Samson and Delilah's world is small- an isolated community in the Central Australian desert. When tragedy strikes they turn their backs on home and embark on a journey of survival. Lost, ... See full summary »
Warwick Thornton's The Darkside was developed from a national callout for Indigenous ghost stories. Submitted by black and white Australians, Thornton narrowed down more than 150 stories ... See full summary »
Australian western set on the Northern Territory frontier in the 1920s, where justice itself is put on trial when an aged Aboriginal farmhand shoots a white man in self defense and goes on the run as posse gathers to hunt him down.
The story of one night at a radio station situated in Australian bush, this was, in my opinion, by far the best film of the short film programs of the Berlin Film Festival '05.
Wonderfully subtle and shot beautifully, it renders the Australian bush with a unique sense of PLACE and SPACE I had not seen before or since. The radio station the film gravitates around and it's different inhabitants rang of being a real place with a unique prehistory, latent conflicts and gallery of true, living characters - a feat not easily achieved within the confines of a short film.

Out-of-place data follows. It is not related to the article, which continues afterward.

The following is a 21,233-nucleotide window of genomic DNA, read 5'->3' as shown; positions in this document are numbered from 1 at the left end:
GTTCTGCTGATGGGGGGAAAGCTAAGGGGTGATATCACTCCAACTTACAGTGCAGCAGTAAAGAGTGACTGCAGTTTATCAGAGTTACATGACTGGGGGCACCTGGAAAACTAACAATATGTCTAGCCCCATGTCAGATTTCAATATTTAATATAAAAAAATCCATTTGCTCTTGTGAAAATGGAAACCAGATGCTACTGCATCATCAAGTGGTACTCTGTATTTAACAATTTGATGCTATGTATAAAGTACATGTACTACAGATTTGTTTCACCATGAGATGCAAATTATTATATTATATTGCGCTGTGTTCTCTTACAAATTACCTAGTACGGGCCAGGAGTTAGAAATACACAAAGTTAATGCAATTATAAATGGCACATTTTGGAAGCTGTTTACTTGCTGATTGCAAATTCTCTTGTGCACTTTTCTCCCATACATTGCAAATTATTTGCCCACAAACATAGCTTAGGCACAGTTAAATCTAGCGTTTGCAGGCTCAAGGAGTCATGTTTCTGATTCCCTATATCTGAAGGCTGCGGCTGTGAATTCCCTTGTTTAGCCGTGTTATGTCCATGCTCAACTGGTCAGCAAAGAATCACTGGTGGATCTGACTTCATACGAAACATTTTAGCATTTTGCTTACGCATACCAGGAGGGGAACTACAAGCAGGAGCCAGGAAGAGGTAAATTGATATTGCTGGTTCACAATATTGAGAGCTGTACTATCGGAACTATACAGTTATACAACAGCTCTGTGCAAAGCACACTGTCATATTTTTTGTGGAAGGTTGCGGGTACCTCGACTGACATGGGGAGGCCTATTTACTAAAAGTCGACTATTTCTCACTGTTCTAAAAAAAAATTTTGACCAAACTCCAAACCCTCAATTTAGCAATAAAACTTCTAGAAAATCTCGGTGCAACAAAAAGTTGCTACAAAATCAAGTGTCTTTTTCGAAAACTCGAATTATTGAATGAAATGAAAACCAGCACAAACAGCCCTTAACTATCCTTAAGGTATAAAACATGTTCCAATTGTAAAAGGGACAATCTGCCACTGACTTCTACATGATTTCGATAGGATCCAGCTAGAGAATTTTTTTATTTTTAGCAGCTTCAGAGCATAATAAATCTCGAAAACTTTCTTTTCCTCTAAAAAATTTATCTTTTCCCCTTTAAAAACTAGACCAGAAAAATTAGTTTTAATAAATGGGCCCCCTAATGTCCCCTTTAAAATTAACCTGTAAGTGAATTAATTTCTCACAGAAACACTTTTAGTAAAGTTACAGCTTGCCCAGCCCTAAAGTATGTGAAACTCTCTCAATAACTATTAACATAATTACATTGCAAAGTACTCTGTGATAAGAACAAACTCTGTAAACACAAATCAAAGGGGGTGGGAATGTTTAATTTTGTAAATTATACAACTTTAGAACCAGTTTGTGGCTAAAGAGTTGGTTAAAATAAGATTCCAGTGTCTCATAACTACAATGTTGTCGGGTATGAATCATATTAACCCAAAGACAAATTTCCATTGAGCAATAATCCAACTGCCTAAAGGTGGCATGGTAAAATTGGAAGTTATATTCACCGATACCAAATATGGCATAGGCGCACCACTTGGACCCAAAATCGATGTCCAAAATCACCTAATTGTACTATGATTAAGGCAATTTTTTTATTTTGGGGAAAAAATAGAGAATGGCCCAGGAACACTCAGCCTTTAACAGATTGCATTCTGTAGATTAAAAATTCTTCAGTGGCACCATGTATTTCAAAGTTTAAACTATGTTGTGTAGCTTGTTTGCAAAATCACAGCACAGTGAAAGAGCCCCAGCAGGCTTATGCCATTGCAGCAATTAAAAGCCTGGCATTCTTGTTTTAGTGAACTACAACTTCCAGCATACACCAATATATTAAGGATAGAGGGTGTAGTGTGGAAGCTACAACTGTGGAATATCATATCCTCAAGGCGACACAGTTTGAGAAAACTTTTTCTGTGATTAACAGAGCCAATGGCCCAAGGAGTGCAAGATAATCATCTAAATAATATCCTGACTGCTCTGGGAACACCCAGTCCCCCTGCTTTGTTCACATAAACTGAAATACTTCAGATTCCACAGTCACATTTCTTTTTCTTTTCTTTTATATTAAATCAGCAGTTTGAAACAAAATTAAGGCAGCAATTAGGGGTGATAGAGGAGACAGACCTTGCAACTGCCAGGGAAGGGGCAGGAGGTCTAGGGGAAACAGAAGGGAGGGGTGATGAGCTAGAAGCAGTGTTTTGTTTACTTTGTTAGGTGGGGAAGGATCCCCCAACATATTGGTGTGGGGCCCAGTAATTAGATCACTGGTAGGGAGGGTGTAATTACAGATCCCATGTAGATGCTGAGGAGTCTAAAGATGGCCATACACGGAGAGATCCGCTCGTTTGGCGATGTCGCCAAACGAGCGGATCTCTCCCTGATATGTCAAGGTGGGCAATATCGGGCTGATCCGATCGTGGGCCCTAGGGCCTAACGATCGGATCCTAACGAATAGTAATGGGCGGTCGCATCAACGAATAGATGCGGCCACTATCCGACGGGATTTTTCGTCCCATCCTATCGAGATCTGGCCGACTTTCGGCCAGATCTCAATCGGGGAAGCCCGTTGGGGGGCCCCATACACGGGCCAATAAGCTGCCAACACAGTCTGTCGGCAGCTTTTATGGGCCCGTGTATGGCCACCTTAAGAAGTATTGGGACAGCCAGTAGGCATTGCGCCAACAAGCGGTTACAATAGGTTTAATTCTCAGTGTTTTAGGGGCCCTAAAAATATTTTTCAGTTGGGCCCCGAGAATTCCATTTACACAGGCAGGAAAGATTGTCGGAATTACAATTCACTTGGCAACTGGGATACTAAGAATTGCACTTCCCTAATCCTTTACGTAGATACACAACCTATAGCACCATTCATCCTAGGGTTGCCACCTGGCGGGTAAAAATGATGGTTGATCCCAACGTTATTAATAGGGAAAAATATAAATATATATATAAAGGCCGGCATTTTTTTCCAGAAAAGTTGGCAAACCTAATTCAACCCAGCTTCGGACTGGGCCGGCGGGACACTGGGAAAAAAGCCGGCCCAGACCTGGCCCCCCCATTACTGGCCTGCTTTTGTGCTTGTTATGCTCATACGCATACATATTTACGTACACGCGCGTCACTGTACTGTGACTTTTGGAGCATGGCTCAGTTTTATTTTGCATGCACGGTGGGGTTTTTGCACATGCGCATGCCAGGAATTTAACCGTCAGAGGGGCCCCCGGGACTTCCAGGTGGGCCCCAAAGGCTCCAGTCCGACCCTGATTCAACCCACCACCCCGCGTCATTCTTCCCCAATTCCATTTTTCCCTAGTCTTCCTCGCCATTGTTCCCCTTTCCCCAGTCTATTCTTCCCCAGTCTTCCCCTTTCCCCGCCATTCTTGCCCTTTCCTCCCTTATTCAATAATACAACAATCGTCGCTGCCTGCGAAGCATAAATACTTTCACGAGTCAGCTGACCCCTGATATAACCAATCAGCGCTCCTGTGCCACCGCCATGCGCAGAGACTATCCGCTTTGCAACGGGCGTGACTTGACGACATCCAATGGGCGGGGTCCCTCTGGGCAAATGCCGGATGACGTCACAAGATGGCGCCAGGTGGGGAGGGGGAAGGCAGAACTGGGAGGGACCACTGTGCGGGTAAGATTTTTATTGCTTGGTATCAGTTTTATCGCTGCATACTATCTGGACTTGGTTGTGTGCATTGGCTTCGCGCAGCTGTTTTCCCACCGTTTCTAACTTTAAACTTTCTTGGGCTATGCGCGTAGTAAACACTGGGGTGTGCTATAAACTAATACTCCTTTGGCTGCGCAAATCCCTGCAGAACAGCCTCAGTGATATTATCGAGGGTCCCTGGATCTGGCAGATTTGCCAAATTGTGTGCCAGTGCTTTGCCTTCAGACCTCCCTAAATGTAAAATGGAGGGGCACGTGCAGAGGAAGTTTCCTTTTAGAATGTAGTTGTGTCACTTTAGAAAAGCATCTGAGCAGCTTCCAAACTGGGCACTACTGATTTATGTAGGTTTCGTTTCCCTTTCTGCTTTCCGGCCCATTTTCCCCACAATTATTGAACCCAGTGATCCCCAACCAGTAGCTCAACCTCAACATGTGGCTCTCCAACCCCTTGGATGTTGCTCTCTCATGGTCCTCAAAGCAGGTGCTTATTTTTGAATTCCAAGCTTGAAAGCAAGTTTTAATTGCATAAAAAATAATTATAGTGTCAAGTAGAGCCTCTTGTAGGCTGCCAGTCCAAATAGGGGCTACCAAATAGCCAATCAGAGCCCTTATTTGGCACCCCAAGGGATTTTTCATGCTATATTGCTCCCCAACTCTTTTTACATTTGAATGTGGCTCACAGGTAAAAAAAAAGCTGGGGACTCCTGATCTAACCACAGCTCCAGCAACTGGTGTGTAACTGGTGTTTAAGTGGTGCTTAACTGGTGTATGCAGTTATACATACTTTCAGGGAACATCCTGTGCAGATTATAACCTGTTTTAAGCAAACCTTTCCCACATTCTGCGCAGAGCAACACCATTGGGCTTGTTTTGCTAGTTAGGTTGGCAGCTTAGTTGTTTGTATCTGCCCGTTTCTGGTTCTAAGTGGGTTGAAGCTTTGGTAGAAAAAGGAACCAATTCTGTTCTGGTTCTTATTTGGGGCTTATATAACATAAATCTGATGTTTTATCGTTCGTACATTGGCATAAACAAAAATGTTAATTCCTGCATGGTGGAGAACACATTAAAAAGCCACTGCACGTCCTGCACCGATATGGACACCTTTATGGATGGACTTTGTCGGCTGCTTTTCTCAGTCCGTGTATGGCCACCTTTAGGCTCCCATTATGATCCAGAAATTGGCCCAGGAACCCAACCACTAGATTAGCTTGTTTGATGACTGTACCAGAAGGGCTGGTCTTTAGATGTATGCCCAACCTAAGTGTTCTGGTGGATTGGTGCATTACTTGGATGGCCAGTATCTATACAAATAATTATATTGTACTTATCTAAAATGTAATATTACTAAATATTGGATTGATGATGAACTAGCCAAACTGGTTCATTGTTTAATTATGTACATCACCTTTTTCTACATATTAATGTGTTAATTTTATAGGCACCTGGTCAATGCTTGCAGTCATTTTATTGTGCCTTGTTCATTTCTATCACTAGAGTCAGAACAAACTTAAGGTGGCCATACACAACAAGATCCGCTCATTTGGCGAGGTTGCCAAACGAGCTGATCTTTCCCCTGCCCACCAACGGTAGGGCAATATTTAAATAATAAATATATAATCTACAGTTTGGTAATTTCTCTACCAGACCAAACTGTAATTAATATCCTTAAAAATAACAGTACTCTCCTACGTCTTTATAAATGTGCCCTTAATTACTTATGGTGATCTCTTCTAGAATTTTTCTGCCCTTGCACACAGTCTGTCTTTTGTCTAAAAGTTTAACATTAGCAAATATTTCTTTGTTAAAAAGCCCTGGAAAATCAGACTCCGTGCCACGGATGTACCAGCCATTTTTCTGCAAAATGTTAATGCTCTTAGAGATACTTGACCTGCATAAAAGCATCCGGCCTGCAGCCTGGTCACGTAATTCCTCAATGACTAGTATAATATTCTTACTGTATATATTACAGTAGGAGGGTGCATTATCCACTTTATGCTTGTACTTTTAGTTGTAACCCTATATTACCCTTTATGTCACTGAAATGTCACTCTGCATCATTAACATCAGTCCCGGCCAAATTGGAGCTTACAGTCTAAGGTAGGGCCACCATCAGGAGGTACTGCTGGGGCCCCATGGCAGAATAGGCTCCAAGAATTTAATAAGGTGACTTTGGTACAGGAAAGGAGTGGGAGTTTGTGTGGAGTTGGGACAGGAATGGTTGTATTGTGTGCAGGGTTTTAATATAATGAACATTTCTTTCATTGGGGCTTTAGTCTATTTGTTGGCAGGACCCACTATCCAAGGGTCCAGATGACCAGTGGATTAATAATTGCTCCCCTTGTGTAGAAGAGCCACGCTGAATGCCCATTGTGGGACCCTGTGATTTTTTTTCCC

It's not known to me whether this was an effect intended by the director, but the film was also infused with an odd sense of mystery, of the great dark unknown surrounding you, throughout. It's the feeling typical of experiences in the wild or in nature, where the scale of the world we don't control surrounding our small human beacons becomes apparent.
Green Bush left me with a sense of truly having been there that night in the bush: as an observer of a period, a situation and a mood. Which in the end is an effect most short film makers would sell their mothers screenplay for.
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